Flybe Dash-8 Flight Review Manchester-Southampton

Introduction: A new feel for Flybe

Having tried Stobart Air’s regional product, I was keen to sample Flybe’s UK domestic service, under their new philosophy of “Close To You”.  The strapline has several interesting facets. Principally, it revolves around connecting people across Britain, reflecting the extent of Flybe’s strong presence in airports across the regions – meaning they are quite literally ‘close to you’ wherever you are in the UK. However, the new brand is also designed to reflect Flybe’s personable and friendly service and reinforcing previous campaigns such as “One Stop to the World” – connecting seamlessly through metropolitan air hubs such as London or Manchester, from your local airport. So, are Flybe’s plethora of domestic air-links the most convenient, friendly and seamless way to traverse the British Isles?


The Journey: Manchester-Southampton

Transiting from ‘The Station’ at Manchester couldn’t be easier – it was my first time using the train to get to the airport – and it really couldn’t be beaten. With train services from Crewe, Wilmslow, Manchester, Newcastle, Blackpool, Edinburgh, Leeds, York and more – it is also quite convenient. From the main station complex, it takes about 8 minutes to walk through the Skyline to Terminal 3 – even quicker to the other two terminals Although Terminal 3 is often claustrophobic, at less peak times, it’s compact nature makes it pleasant. Unfortunately, for an airport the size of Manchester, the facilities in what was once the domestic terminal, aren’t up to scratch but its encouraging to see that – even in the midst of the redevelopment programme at Terminal 2 – MAG is still making changes for the better at the opposite end from the airport.  My flight was to be operated by G-JECZ; a 10 year-old Bombardier Dash-8 Q400, which had been painted in the revised purple livery just days before.

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All UK domestic flights board from a ground-floor area, and was done in an organised manner. It is astounding how quickly boarding and disembarkation can be carried out with smaller turboprop aircraft, compared to a Boeing 737, for example.

Flybe’s fleet mainly comprises of Dash-8 aircraft, with 56 forming the backbone of their operations. They are configured with one-class, in a 2-2 setup, with the capacity to seat 78 passengers. The cockpit is positioned on a raised-level, with all the modern digital systems you’d expect.

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One immediate difference I noticed between the ATR flights I’d flown on in 2017, and the Bombardier Dash-8, was the width of the cabin. The ATR has a cabin-width of 2.57m, with a minimum seat width of an extremely comfortable 18.6″. On the contrary, the Dash-8 was 0.8m narrower and had a seat width of only 17.3″. Thankfully, Flybe opted for a generous configuration with only 78 seats, meaning what the seats lacked in width, was made up for in legroom. We departed from Manchester’s 23R at around 12:15 and set course for Southampton.

Emma – one of the cabin crew members – was extremely friendly. She personifies Flybe’s campaign to “establish a warm, friendly presence in the faceless hustle and bustle of the aviation industry”. The crew can make a massive difference to how you perceive a flight – especially one as short as this one. She couldn’t have been more accommodating to any of the passengers and I was really lucky to have had such engaging and warm crew on my flight.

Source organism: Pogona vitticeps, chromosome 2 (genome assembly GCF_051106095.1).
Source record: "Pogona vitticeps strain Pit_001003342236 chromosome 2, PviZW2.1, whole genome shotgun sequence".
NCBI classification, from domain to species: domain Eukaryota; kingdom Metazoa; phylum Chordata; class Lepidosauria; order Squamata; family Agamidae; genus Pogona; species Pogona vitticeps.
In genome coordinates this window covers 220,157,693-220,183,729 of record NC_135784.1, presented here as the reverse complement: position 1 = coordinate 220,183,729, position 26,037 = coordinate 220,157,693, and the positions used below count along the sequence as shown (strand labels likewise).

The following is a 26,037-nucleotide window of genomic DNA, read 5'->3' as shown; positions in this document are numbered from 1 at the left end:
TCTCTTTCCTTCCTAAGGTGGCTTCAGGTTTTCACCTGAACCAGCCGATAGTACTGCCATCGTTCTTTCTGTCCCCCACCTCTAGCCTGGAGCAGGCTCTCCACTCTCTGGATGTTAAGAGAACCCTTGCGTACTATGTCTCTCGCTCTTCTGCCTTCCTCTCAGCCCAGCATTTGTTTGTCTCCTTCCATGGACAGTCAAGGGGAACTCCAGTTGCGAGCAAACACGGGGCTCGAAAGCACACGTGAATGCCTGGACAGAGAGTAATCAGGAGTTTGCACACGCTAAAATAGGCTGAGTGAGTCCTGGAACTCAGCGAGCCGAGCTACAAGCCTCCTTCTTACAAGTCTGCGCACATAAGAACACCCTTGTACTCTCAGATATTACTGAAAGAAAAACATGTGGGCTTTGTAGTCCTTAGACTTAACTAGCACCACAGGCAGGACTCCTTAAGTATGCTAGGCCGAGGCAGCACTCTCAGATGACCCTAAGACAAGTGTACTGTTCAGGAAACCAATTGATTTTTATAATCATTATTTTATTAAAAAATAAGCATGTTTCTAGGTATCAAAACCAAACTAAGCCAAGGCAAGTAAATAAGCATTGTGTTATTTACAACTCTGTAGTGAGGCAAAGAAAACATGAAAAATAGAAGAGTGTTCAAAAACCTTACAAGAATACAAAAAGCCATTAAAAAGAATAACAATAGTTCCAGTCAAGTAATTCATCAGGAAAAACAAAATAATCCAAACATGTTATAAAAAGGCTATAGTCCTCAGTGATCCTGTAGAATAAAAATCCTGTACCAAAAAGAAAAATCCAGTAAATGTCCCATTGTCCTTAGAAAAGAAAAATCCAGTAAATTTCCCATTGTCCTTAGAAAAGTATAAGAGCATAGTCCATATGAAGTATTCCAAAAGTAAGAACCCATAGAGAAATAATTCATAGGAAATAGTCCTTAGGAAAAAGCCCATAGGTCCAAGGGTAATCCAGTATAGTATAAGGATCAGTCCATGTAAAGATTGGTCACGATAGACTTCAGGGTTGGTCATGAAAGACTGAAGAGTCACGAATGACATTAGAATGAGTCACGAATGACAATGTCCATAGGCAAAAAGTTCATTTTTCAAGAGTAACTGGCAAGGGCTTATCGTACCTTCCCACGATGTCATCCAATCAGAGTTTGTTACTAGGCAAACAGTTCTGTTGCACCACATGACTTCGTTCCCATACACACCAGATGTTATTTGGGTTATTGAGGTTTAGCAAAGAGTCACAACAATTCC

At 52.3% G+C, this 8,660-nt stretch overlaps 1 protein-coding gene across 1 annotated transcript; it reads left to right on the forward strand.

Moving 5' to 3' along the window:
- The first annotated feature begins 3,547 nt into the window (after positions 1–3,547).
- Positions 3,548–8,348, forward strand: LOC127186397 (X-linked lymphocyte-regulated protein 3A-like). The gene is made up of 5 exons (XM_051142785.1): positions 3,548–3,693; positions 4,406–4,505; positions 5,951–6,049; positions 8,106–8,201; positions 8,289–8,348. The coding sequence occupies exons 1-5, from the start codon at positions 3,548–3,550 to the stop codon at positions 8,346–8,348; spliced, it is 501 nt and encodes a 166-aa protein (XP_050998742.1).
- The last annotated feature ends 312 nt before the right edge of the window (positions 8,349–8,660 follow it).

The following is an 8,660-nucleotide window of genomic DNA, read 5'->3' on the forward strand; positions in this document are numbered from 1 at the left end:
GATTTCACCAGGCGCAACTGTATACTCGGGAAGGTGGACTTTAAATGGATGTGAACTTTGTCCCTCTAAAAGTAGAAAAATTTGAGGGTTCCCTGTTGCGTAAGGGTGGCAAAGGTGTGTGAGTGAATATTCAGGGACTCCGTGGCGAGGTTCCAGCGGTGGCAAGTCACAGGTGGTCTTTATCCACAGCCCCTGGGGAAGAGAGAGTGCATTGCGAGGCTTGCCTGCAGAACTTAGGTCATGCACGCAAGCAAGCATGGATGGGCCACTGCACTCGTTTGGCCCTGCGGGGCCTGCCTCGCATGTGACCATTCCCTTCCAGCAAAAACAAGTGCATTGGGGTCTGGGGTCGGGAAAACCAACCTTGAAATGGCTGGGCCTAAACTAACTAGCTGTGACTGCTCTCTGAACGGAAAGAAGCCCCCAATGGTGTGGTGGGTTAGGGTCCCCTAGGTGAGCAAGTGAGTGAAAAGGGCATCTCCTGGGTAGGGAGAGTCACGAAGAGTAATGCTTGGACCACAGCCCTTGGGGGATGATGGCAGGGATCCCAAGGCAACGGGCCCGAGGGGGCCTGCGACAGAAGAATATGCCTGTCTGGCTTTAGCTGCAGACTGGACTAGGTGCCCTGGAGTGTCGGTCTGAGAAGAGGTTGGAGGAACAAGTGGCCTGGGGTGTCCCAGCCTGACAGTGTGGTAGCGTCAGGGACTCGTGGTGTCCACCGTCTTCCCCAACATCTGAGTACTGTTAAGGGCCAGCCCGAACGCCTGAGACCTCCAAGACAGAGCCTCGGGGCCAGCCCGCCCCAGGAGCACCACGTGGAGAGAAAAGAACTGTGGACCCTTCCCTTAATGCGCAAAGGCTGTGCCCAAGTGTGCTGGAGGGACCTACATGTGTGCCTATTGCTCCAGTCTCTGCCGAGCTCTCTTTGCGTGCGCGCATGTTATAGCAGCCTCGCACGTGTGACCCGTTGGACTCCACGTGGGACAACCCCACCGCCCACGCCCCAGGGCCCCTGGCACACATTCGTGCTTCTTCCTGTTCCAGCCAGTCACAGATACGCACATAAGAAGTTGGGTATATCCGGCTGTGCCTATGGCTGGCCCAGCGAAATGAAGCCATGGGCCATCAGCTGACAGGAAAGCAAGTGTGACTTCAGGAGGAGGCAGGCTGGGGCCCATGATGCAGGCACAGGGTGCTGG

The onboard service centres around Flybe’s Café Air onboard bistro service. For a domestic flight, there was a range of snacks and beverages available and its clear to see that Flybe have been more adventurous rather than the stereotypical low-cost airline offering – and that’s something I can really appreciate. At just before 1pm, we touched down in Southampton, 5 minutes ahead of schedule. In January 2017, Flybe topped an OAG punctuality league table – being named the most punctual airline in the UK and coming 6th on a worldwide basis. At least anecdotally, I can clearly see why – both of my flights arrived ahead of schedule and my return journey even departed before our slot!

At the heart of Flybe’s new strapline is people’s desire to fly from their local airport – which offers ease and relaxation. Having travelled through London Southend last year, Southampton Airport drew many similarities. It is clear that they are designed with the passenger in mind from the outset. Landside, the airport felt airy and modern, yet compact – offering a small seating area, check-in desks and a Costa Coffee, centred around the entrance to security. When I passed through the security checks, I was the only passenger doing so and I found myself moving from landside to airside in around 2 minutes – an experience major airports could only dream of offering their customers. Despite its size, all the facilities are readily available to passengers; duty free shopping, WHSmith, an ‘Olive Tree’ Restaurant and yet another Costa Coffee, around which six gates are positioned in a right-angle.

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The experience was infinitely more relaxing, quiet and seamless than many other airports – giving you the sense that flying can be done without the hustle and bustle of our major hubs, which are bursting at the seams in an in-escapable capacity crisis. Its very easy to see why more and more passengers are choosing to make use of their local airport, contributing to the local economy and making flights like Flybe’s (that connect every corner of the UK) more viable every day. Therefore, I applaud Flybe for recognising this in their new campaign.